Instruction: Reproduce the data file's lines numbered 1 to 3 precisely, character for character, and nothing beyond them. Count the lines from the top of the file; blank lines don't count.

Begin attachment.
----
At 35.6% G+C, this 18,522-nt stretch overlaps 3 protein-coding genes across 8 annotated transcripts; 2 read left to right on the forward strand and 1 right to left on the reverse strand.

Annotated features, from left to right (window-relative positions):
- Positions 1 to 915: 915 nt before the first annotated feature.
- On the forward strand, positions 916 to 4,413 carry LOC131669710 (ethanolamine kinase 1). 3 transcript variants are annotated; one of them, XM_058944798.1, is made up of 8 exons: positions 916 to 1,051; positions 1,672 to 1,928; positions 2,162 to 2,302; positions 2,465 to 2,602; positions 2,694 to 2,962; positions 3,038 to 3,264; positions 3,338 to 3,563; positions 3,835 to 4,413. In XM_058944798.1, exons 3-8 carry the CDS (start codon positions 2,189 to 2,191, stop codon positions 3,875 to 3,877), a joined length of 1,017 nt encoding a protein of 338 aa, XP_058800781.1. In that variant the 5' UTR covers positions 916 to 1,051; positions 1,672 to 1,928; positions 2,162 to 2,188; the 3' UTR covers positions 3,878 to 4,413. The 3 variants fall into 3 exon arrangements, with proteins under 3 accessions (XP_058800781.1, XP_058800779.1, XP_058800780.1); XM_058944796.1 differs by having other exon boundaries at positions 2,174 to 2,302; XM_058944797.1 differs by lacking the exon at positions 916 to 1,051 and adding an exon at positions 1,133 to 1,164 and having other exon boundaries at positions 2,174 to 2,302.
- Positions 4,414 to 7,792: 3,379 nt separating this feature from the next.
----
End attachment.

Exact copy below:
At 35.6% G+C, this 18,522-nt stretch overlaps 3 protein-coding genes across 8 annotated transcripts; 2 read left to right on the forward strand and 1 right to left on the reverse strand.

Annotated features, from left to right (window-relative positions):
- Positions 1 to 915: 915 nt before the first annotated feature.